COBB COUNTY, Ga. — Leaders of one of the largest churches in Cobb County now say they will seek to break away from the United Methodist Church over the way they say the church tried to reassign their pastor.
Channel 2′s Richard Elliot learned there is a fierce debate within the United Methodist Church over the direction it should go: more traditional or less traditional.
On Monday, that fight came to Cobb County. The Rev. Dr. Jody Ray told the 4,600 members of Mt. Bethel United Methodist Church he’d rather resign as a senior pastor within the UMC than leave their church.
“So today, while I surrender my credentials, I am not ending my relationship with the wonderful people at Mount Bethel United Methodist Church,” Ray said.
He’s upset over the way he says the UMC’s north Georgia conference tried to force him out and reassign him, though he didn’t get into the reasons why they wanted to do so.
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Mt. Bethel responded by saying it would seek to break away from the UMC altogether.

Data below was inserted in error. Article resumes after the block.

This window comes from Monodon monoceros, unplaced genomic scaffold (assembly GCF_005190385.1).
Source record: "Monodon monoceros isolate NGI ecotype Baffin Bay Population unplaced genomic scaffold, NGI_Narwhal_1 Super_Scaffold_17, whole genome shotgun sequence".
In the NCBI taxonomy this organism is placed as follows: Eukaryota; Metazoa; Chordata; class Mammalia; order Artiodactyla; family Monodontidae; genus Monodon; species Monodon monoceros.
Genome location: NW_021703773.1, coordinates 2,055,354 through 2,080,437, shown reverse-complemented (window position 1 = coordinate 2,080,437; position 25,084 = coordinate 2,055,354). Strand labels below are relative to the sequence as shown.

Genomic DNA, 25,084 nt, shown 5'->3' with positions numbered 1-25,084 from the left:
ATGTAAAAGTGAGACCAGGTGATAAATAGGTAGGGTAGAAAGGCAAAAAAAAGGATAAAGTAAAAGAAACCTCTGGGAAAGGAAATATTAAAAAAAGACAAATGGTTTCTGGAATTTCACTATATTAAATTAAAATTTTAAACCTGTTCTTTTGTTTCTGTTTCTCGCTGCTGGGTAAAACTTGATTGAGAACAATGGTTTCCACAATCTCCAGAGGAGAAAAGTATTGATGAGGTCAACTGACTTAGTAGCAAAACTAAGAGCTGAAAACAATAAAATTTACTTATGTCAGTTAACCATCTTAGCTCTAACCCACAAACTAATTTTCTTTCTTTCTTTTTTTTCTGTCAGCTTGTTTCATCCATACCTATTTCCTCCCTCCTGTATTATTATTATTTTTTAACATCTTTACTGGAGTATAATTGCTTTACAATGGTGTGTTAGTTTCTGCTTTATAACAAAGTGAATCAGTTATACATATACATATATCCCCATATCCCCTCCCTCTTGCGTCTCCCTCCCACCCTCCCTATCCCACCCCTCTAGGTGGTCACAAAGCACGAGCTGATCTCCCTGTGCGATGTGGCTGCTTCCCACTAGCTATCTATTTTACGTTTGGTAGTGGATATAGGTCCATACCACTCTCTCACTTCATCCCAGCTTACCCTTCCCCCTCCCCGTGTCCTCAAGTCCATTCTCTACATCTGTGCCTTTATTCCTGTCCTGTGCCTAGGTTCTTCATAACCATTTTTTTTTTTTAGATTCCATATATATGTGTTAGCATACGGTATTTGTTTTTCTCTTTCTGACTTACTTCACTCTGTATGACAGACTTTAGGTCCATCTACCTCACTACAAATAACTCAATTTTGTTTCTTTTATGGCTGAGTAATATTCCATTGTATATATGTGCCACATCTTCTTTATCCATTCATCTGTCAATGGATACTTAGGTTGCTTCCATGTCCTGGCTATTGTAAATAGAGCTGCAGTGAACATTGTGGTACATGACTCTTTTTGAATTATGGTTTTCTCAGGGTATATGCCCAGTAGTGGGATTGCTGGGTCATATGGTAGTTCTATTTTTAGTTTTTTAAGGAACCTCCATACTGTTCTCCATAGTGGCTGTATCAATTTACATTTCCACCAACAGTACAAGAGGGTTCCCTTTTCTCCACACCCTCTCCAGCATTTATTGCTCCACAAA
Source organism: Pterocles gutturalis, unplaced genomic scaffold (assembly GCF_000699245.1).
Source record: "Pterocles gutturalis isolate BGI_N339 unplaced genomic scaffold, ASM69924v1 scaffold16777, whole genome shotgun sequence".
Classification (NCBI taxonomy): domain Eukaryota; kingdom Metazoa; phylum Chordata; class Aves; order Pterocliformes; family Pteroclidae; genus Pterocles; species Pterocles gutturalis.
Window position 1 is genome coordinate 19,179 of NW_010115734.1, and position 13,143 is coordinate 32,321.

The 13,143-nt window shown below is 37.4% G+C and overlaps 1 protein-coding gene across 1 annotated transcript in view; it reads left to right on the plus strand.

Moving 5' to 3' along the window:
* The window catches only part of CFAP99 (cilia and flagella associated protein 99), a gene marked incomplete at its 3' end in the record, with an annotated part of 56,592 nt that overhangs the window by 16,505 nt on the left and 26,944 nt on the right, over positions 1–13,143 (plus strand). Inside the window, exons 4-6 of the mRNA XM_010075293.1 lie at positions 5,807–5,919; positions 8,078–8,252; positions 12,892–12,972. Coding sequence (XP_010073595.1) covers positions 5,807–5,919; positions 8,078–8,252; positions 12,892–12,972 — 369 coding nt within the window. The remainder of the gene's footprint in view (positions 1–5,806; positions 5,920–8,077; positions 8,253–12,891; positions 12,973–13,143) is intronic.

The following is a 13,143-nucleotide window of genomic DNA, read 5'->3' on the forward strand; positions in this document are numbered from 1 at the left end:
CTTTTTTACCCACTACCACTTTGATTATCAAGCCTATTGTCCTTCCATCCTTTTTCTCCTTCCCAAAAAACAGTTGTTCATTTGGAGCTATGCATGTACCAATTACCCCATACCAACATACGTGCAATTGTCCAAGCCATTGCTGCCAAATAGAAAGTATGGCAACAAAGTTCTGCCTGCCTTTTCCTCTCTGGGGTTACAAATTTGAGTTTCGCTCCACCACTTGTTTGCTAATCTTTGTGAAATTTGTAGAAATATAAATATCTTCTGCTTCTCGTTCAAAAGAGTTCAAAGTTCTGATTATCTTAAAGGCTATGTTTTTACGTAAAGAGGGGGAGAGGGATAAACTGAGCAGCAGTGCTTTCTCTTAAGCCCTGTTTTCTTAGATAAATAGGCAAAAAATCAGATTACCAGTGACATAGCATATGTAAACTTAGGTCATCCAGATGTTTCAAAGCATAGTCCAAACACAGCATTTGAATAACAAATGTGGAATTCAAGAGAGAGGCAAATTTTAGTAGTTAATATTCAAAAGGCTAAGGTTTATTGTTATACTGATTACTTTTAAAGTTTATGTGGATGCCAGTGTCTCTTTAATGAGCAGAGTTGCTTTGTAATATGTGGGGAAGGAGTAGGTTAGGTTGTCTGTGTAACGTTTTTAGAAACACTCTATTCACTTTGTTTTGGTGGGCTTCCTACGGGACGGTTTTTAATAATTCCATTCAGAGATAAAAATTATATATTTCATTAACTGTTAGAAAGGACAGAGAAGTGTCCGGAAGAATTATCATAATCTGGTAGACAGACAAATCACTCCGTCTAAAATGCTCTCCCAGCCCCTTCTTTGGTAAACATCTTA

“Therefore, given the recent actions of our bishop and the direction of the United Methodist denomination, both the leadership and members of Mt Bethel strongly believe it is time for us to part ways with the denomination,” said Rustin Parsons with Mt. Bethel United Methodist Church.
This is just a small part of a much larger debate raging within the UMC as a whole -- a debate over traditional biblical teachings and the church’s relationship with the LGBTQ community.
In a statement, UMC Bishop Sue Haupert-Kohnson defended the decision to reassign Ray, saying it wasn’t at all an unusual thing and insinuated it was church leaders who weren’t cooperating with her decision:
“I understand how emotion can get the better of some among us when faced with change. Change is hard. Occasionally, individuals dealing with such change will attempt to distort the reality and see this as an us versus them situation. Additionally, some may mask the truth and provide false information to tell their congregants as a way to react to a pastor’s reassignment.”
Breaking away is called disaffiliation. It’s a complicated process involving a lot more than just church doctrine.
Cox Media Group